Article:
Deep woods Down East, we’re cabined, cribbed, confined,
And bedded down. Up through an oculus,
The wiry asters glint — and wink, though they are blind.
All day, the rifle shots have shaken us
With their reports; their distant echoes, once
So like the pock of butting boxcars, all
Have joined the stillness; now we do not wince,
But concentrate our focus on the sprawl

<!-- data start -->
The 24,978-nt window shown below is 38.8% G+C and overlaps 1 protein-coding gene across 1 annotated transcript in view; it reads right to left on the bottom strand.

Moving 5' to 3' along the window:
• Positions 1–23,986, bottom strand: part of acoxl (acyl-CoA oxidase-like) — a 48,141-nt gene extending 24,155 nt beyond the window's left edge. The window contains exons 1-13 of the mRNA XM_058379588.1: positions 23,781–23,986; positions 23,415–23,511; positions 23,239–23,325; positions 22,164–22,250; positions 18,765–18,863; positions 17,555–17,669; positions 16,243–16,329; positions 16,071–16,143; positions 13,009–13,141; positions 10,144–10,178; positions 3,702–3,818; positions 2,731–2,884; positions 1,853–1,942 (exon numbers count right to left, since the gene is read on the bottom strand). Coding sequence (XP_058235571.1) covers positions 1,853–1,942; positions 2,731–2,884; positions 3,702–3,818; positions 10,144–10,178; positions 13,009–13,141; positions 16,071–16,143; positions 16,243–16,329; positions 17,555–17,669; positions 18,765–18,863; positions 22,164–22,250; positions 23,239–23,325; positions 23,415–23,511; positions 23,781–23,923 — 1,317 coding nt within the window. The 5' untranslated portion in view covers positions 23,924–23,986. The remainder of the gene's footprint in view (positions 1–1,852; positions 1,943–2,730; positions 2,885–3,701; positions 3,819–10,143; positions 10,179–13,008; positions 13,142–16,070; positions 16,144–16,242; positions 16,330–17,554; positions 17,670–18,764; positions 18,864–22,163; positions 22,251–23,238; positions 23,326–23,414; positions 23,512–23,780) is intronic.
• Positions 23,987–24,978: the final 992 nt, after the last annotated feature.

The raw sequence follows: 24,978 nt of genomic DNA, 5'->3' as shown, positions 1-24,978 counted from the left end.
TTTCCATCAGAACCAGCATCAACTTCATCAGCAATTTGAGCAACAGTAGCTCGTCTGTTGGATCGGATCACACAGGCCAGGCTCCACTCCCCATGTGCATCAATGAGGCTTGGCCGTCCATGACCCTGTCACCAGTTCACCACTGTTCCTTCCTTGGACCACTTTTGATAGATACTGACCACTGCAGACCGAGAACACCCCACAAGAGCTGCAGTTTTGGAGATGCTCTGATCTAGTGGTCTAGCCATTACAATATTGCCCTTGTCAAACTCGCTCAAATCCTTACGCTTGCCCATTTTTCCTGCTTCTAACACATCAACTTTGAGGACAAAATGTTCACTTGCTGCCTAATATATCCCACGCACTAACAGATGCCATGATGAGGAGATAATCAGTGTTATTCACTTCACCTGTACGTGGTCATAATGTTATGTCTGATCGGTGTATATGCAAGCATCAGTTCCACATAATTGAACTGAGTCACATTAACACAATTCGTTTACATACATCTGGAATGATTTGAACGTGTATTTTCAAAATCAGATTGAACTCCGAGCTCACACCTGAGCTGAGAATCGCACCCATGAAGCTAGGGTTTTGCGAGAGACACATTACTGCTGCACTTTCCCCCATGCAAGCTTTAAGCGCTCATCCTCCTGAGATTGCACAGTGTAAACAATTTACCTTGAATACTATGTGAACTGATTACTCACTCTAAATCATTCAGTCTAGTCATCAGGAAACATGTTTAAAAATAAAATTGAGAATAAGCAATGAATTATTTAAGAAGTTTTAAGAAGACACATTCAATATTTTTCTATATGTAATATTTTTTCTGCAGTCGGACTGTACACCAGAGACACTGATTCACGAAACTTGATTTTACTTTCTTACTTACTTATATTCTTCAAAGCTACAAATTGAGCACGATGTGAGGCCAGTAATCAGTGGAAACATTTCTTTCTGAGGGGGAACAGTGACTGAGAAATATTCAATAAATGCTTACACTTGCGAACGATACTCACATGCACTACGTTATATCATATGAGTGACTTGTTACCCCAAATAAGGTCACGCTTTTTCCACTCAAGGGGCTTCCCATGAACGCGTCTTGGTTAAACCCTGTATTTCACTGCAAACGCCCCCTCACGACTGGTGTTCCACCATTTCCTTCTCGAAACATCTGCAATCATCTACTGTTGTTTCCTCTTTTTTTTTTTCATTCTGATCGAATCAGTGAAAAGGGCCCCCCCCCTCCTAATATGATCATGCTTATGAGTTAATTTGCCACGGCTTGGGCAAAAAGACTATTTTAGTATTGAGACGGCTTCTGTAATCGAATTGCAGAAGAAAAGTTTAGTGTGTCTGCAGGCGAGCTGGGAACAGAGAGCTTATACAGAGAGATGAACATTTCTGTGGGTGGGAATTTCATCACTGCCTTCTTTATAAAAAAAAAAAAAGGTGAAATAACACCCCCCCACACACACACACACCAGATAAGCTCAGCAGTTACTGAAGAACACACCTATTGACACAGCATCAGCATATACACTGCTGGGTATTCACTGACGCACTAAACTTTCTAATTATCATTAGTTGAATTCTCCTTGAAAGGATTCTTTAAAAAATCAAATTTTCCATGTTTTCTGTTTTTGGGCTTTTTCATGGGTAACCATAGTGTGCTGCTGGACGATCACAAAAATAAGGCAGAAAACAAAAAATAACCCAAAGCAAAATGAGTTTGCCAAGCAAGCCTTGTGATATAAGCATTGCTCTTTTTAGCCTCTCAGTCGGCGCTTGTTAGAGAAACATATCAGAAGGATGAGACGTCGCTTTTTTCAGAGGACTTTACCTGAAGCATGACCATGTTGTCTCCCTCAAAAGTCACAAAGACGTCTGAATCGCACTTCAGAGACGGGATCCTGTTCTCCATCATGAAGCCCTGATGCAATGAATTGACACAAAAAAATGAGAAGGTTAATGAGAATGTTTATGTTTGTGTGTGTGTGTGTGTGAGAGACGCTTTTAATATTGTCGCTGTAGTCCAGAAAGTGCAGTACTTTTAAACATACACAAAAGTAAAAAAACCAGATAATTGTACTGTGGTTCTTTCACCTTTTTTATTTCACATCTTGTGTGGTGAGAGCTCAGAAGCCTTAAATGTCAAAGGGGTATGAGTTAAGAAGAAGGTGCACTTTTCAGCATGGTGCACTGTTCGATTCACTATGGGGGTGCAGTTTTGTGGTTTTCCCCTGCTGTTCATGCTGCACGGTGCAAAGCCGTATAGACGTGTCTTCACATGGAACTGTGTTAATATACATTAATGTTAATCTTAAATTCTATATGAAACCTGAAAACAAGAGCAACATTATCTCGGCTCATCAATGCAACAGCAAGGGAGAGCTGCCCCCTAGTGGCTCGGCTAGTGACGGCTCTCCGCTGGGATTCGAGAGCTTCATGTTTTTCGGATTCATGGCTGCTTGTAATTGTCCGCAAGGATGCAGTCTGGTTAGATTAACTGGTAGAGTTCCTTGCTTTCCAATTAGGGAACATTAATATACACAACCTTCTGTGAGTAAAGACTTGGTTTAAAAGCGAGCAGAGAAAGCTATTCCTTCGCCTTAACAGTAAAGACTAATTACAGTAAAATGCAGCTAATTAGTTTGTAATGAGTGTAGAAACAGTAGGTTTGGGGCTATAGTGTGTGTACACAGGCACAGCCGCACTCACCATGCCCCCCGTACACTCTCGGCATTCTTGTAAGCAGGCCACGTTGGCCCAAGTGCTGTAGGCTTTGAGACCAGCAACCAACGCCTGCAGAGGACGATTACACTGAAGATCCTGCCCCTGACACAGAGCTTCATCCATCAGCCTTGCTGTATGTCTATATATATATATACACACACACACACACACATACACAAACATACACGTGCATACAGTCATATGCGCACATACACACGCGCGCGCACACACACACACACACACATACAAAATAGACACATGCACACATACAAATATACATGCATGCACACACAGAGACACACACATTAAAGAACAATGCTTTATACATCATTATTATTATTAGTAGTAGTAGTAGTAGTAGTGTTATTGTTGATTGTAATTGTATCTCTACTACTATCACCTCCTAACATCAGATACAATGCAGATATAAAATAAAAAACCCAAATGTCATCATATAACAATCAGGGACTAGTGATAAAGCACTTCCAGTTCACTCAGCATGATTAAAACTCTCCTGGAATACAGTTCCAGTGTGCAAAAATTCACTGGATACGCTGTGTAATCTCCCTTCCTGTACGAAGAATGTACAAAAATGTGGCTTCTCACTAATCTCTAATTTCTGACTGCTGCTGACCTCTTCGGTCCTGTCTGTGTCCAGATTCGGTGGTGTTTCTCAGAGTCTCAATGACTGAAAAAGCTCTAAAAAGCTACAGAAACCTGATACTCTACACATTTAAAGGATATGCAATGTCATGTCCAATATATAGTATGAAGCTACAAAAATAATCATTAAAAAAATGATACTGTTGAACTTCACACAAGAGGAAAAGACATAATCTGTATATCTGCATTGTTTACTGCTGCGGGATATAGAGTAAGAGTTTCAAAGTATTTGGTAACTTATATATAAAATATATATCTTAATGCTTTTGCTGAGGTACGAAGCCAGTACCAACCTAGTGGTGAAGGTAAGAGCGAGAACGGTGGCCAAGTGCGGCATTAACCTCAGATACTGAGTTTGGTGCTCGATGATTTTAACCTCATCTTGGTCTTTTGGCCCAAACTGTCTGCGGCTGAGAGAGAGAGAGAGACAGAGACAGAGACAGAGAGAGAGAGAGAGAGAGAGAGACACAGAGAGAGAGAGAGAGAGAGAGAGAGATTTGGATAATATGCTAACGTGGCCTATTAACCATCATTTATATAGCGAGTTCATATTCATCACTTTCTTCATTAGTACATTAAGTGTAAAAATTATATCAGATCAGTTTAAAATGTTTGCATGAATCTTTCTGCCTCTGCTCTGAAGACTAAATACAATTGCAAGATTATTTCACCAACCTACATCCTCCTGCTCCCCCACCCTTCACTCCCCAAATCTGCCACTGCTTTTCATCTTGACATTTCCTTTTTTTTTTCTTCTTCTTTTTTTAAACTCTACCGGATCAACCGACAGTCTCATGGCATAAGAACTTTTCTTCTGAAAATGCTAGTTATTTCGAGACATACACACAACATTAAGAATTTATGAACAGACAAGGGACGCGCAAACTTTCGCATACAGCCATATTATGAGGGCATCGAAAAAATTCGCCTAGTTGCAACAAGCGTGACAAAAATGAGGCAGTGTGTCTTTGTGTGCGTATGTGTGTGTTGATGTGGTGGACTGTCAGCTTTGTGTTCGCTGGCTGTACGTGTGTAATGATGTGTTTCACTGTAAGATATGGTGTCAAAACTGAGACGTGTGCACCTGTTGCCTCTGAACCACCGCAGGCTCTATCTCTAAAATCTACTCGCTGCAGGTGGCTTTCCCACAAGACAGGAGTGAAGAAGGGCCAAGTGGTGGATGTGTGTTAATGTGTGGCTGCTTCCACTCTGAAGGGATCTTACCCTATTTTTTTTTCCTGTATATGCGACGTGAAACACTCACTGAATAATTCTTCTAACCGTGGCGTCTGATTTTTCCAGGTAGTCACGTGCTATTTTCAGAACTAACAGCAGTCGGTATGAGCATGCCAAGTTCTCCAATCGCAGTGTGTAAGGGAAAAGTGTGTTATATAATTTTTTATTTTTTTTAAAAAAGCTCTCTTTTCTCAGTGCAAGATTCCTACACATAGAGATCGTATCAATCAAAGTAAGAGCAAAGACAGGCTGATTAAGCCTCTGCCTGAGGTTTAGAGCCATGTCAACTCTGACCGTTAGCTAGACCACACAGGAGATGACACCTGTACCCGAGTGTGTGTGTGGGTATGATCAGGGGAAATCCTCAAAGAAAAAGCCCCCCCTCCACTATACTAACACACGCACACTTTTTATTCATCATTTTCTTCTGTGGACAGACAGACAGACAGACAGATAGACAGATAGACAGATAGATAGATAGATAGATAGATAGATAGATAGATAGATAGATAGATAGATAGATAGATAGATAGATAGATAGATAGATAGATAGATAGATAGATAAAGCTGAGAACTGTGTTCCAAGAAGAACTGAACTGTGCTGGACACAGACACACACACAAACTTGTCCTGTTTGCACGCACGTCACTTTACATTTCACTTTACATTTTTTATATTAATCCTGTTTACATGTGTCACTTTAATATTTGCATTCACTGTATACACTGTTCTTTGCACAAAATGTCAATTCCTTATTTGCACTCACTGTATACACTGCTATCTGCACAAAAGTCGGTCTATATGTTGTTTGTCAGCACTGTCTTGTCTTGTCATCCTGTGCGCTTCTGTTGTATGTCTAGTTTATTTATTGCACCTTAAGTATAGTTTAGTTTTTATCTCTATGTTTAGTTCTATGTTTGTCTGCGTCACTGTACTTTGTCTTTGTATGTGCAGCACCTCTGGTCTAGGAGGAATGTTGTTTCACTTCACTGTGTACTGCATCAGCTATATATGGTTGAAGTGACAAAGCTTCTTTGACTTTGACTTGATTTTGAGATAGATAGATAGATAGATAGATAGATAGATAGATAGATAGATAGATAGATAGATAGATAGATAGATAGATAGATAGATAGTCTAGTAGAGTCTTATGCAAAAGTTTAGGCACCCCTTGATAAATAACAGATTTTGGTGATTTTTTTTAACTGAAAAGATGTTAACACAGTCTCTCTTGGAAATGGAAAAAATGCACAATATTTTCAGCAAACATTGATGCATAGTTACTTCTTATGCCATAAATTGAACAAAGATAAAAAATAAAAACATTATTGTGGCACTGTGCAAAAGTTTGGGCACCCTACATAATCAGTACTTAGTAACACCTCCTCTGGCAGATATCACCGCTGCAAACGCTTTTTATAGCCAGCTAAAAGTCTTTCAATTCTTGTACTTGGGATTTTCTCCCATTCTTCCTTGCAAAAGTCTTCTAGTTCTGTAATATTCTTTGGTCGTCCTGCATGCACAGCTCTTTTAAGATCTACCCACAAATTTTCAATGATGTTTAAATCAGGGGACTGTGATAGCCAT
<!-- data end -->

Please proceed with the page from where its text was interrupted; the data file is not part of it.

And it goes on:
Of firmament that’s sparged above our heads.
The woodstove that submits its mite of heat
To warm us in our heavily swaddled beds
Gives up at last. Then prostrate in defeat
Ourselves, we shut our eyes on night and stars,
On dying fire and sky, till sleep is ours.
— From the September 30, 2013 issue of National Review.